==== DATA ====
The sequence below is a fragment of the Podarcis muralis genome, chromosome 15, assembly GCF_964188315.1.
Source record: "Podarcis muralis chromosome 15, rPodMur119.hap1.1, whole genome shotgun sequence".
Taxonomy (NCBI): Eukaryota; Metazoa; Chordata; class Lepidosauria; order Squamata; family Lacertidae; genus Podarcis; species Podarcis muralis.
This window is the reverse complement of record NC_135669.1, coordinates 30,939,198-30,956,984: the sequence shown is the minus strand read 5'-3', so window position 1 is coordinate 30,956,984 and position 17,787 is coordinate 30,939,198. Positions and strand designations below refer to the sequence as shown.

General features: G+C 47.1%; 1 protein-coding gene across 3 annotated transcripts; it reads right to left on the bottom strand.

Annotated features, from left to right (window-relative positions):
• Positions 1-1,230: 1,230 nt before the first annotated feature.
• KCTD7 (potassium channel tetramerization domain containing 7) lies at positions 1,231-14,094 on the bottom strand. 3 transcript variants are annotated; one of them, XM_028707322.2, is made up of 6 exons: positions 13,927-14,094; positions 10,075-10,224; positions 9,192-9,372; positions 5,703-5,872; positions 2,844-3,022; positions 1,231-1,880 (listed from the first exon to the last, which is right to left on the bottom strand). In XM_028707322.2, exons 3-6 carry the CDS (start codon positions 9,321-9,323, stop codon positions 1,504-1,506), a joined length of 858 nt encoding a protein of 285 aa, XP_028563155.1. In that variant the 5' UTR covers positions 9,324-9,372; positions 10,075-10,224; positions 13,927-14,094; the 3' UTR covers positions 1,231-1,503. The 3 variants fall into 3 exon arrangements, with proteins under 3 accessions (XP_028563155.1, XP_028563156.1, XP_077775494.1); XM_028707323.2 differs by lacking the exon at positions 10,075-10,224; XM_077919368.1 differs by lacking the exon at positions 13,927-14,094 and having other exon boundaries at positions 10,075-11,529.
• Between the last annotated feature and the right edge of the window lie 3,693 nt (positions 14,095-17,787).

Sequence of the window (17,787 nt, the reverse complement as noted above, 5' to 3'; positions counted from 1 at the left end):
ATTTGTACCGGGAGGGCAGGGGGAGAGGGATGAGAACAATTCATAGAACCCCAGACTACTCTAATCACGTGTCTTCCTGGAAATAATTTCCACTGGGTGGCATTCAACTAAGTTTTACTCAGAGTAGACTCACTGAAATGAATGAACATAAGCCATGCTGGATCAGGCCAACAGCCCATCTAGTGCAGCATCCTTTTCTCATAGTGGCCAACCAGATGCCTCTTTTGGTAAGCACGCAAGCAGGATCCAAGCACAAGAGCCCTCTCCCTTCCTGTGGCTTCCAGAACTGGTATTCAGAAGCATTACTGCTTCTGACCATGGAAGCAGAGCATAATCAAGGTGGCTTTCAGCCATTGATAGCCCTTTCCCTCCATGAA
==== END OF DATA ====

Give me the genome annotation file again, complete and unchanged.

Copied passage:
The sequence below is a fragment of the Podarcis muralis genome, chromosome 15, assembly GCF_964188315.1.
Source record: "Podarcis muralis chromosome 15, rPodMur119.hap1.1, whole genome shotgun sequence".
Taxonomy (NCBI): Eukaryota; Metazoa; Chordata; class Lepidosauria; order Squamata; family Lacertidae; genus Podarcis; species Podarcis muralis.
This window is the reverse complement of record NC_135669.1, coordinates 30,939,198-30,956,984: the sequence shown is the minus strand read 5'-3', so window position 1 is coordinate 30,956,984 and position 17,787 is coordinate 30,939,198. Positions and strand designations below refer to the sequence as shown.

General features: G+C 47.1%; 1 protein-coding gene across 3 annotated transcripts; it reads right to left on the bottom strand.

Annotated features, from left to right (window-relative positions):
• Positions 1-1,230: 1,230 nt before the first annotated feature.
• KCTD7 (potassium channel tetramerization domain containing 7) lies at positions 1,231-14,094 on the bottom strand. 3 transcript variants are annotated; one of them, XM_028707322.2, is made up of 6 exons: positions 13,927-14,094; positions 10,075-10,224; positions 9,192-9,372; positions 5,703-5,872; positions 2,844-3,022; positions 1,231-1,880 (listed from the first exon to the last, which is right to left on the bottom strand). In XM_028707322.2, exons 3-6 carry the CDS (start codon positions 9,321-9,323, stop codon positions 1,504-1,506), a joined length of 858 nt encoding a protein of 285 aa, XP_028563155.1. In that variant the 5' UTR covers positions 9,324-9,372; positions 10,075-10,224; positions 13,927-14,094; the 3' UTR covers positions 1,231-1,503. The 3 variants fall into 3 exon arrangements, with proteins under 3 accessions (XP_028563155.1, XP_028563156.1, XP_077775494.1); XM_028707323.2 differs by lacking the exon at positions 10,075-10,224; XM_077919368.1 differs by lacking the exon at positions 13,927-14,094 and having other exon boundaries at positions 10,075-11,529.
• Between the last annotated feature and the right edge of the window lie 3,693 nt (positions 14,095-17,787).

Sequence of the window (17,787 nt, the reverse complement as noted above, 5' to 3'; positions counted from 1 at the left end):
ATTTGTACCGGGAGGGCAGGGGGAGAGGGATGAGAACAATTCATAGAACCCCAGACTACTCTAATCACGTGTCTTCCTGGAAATAATTTCCACTGGGTGGCATTCAACTAAGTTTTACTCAGAGTAGACTCACTGAAATGAATGAACATAAGCCATGCTGGATCAGGCCAACAGCCCATCTAGTGCAGCATCCTTTTCTCATAGTGGCCAACCAGATGCCTCTTTTGGTAAGCACGCAAGCAGGATCCAAGCACAAGAGCCCTCTCCCTTCCTGTGGCTTCCAGAACTGGTATTCAGAAGCATTACTGCTTCTGACCATGGAAGCAGAGCATAATCAAGGTGGCTTTCAGCCATTGATAGCCCTTTCCCTCCATGAA